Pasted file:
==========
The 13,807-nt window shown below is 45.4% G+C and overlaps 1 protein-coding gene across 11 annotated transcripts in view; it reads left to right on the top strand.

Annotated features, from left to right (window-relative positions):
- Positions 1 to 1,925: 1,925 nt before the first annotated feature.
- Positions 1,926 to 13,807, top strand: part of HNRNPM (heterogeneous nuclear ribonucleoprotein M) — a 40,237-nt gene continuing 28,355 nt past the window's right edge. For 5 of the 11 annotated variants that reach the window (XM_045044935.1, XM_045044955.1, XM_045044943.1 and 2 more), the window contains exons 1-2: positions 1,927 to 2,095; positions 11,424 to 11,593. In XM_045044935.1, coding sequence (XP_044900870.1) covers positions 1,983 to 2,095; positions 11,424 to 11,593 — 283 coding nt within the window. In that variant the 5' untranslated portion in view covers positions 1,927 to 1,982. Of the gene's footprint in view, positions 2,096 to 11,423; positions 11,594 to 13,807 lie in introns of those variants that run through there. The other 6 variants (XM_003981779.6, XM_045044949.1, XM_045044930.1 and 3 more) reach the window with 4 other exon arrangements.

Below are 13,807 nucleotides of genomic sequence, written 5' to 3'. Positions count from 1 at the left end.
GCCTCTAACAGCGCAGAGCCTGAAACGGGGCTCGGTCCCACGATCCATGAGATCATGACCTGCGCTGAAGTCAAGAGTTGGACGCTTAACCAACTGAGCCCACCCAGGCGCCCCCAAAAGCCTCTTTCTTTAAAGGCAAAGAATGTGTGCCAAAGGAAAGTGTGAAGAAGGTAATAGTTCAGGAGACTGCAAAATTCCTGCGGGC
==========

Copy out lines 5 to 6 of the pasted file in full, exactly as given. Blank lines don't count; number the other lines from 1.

Below are 13,807 nucleotides of genomic sequence, written 5' to 3'. Positions count from 1 at the left end.
GCCTCTAACAGCGCAGAGCCTGAAACGGGGCTCGGTCCCACGATCCATGAGATCATGACCTGCGCTGAAGTCAAGAGTTGGACGCTTAACCAACTGAGCCCACCCAGGCGCCCCCAAAAGCCTCTTTCTTTAAAGGCAAAGAATGTGTGCCAAAGGAAAGTGTGAAGAAGGTAATAGTTCAGGAGACTGCAAAATTCCTGCGGGC